Make Every Recess A Safe Play Date
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It’s a simple fact of childhood that a kid is going to have a couple of scrapes and bruises occur while growing up. Hopefully you'll be able to avoid more serious injuries but in the rough-and-tumble nature of the playground it's hard to avoid those minor "boo-boos." As a parent or supervisor, you have a responsibility to maintain a safe and happy playground experience for your children and any other children who are enjoying recess. These are some helpful tips to keep in mind if you are given the responsibility of playground supervisor.
Before any recess session starts, all playgrounds for preschools should be inspected for any potentially hazardous materials left behind overnight or as the result of a recent storm. Even the most durable of plastic commercial playground equipment should be inspected every day to make sure there is no damage. Once you have deemed the area safe, you need to shift your attention to the kids. Several states have a mandate for a child-to-staff ratio when it comes to recess time. While it might seem as though you have plenty of teachers, parents or teacher’s assistants supervising playtime, you would be well served to find out what the exact number should be to make sure you are in compliance.
The staff members who are assigned recess duty need to constantly be on alert. They should spread out among the children so that everyone can be in sight. While there might be a natural inclination to engage in a conversation with a fellow adult, that's not really serving the kids. It helps to keep roving throughout the playground area as opposed to being stuck in one spot.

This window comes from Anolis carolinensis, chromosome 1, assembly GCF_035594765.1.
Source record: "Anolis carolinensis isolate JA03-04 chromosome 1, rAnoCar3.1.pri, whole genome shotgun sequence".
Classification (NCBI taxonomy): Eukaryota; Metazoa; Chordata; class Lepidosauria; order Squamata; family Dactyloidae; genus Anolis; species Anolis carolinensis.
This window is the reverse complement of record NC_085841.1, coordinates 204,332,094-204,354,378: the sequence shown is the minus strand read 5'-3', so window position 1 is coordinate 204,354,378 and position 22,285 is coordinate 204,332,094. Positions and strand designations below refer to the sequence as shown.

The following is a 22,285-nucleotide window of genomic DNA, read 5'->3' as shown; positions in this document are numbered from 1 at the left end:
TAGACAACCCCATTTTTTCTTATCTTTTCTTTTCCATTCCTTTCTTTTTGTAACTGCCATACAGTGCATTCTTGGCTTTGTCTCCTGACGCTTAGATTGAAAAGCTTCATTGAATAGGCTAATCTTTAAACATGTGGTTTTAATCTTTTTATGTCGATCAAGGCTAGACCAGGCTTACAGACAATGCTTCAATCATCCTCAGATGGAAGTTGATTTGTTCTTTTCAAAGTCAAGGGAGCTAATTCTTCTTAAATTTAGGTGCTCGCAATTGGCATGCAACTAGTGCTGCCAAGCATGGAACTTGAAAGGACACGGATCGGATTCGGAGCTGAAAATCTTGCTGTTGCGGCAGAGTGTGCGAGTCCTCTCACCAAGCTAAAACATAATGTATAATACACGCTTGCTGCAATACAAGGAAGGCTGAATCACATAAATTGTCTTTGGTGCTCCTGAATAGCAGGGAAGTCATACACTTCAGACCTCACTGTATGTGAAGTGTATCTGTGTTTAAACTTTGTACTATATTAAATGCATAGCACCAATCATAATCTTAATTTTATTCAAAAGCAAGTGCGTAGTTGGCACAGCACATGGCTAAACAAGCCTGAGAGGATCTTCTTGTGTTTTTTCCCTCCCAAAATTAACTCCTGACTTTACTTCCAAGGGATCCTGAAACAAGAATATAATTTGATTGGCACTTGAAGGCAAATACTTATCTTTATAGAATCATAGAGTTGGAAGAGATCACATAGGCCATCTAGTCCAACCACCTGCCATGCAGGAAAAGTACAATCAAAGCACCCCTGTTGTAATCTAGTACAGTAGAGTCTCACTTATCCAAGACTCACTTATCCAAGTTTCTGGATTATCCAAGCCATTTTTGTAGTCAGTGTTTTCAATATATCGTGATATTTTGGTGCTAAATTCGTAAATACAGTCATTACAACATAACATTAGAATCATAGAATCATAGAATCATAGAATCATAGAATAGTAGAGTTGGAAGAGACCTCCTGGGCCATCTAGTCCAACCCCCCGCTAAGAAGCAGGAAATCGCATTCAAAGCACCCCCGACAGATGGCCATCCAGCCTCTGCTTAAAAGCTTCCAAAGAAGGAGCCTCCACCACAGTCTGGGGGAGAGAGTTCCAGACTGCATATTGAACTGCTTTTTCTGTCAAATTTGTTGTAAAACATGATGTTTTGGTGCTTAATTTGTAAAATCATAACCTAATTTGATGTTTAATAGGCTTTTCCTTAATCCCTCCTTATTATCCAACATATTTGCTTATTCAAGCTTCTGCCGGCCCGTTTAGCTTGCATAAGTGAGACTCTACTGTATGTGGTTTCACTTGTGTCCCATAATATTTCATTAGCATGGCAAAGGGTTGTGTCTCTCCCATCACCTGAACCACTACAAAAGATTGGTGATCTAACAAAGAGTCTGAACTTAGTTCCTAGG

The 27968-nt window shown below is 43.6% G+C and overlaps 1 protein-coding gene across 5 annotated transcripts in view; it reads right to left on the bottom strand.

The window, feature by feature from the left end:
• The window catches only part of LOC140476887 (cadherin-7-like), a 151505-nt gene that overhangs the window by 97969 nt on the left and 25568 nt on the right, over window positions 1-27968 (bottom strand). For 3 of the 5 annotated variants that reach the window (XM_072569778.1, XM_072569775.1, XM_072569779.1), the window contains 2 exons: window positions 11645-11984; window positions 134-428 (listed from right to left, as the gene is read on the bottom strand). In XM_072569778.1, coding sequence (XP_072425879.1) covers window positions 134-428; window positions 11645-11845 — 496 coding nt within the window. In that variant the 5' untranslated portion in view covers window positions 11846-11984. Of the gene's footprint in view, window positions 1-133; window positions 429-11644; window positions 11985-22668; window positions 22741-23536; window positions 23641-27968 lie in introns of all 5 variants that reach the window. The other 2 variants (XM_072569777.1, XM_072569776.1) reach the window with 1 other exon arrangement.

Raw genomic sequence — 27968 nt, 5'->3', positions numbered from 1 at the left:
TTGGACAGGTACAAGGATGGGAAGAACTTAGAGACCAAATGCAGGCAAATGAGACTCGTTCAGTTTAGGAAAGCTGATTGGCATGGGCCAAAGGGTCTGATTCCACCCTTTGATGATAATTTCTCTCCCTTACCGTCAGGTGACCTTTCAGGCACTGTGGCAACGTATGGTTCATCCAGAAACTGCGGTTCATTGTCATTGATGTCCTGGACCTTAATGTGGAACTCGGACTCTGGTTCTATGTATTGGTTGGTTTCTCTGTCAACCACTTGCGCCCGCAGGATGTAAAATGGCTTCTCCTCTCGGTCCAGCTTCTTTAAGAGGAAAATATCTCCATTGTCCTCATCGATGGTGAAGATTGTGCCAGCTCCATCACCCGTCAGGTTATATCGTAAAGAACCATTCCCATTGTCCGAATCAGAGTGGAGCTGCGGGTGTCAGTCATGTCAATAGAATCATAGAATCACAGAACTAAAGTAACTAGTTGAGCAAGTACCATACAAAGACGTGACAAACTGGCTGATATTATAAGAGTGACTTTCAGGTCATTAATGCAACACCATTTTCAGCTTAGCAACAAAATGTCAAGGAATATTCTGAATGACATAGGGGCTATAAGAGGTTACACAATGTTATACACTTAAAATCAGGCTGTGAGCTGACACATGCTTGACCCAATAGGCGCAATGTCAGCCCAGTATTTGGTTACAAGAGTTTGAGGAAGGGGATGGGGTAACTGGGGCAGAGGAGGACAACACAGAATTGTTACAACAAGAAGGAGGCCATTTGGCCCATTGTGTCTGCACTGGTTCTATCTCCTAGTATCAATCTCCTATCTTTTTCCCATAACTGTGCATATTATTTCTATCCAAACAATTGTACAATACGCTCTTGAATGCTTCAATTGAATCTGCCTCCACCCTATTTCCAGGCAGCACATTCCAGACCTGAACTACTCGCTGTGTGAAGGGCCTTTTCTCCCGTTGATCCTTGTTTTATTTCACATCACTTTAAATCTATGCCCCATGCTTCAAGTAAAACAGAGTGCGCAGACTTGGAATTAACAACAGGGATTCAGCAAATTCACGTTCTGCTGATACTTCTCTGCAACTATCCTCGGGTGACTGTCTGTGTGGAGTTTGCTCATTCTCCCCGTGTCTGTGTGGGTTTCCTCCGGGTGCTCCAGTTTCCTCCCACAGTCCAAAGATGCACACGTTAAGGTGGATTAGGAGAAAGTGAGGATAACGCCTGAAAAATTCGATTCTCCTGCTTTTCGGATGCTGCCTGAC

In An Emergency Situation
A playground emergency plan should also be formulated. This plan will be activated if there is a serious injury or incident. While calling 911 is the de facto first step, you need to make sure that there is cell phone reception in the playground and that the supervisors have their phones at the ready. There also needs to be coordination between the playground personnel and school administration in the event of an emergency. Is there a way to communicate with the principal's office without leaving the children unsupervised? It would also be highly recommended that any playground supervisor have CPR certification.
Most importantly, you want to try and diffuse any potential bullying situation that might arise. It's a thin line between "kids being kids" and a genuine bully incident. Beyond separating a pair of children who might be going at each other, you need to get at a root cause of a fight in order to avoid a repeat in the future. Bullying is one of the most serious issues facing schools these days, and a lot of that starts on the playground. Staying fully aware and alert can help keep those kinds of harmful situations from growing out of proportion.Call (877) 777-3700 and let ParknPool help you choose the perfect ParknPool playground sets
and ParknPool school playgrounds